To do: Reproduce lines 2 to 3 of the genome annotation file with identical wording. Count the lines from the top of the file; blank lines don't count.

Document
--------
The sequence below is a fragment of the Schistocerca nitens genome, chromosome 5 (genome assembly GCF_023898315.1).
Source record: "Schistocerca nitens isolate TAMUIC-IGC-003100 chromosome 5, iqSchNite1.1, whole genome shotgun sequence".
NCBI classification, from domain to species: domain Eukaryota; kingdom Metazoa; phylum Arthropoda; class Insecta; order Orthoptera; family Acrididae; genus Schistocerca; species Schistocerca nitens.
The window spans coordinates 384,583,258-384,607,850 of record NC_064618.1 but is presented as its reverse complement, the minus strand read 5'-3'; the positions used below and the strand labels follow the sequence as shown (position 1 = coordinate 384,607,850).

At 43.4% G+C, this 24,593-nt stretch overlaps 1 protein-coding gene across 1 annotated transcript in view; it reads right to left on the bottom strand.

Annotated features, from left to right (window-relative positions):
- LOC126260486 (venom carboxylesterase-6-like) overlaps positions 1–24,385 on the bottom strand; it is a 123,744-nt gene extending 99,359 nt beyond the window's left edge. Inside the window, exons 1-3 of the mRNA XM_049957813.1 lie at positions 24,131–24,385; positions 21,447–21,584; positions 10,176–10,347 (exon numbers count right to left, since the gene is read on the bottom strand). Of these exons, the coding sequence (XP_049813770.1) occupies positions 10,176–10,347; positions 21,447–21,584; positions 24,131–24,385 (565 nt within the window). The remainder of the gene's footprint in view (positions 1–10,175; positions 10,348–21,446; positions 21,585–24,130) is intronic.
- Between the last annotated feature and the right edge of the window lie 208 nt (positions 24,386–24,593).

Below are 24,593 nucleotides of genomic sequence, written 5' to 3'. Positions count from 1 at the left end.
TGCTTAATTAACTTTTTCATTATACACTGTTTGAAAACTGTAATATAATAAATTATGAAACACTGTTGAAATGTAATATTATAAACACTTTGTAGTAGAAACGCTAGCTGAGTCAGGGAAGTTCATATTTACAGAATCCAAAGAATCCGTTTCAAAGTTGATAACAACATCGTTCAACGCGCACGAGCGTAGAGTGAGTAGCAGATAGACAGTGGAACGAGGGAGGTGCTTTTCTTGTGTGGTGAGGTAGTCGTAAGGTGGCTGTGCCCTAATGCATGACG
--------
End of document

Source record: "Schistocerca nitens isolate TAMUIC-IGC-003100 chromosome 5, iqSchNite1.1, whole genome shotgun sequence".
NCBI classification, from domain to species: domain Eukaryota; kingdom Metazoa; phylum Arthropoda; class Insecta; order Orthoptera; family Acrididae; genus Schistocerca; species Schistocerca nitens.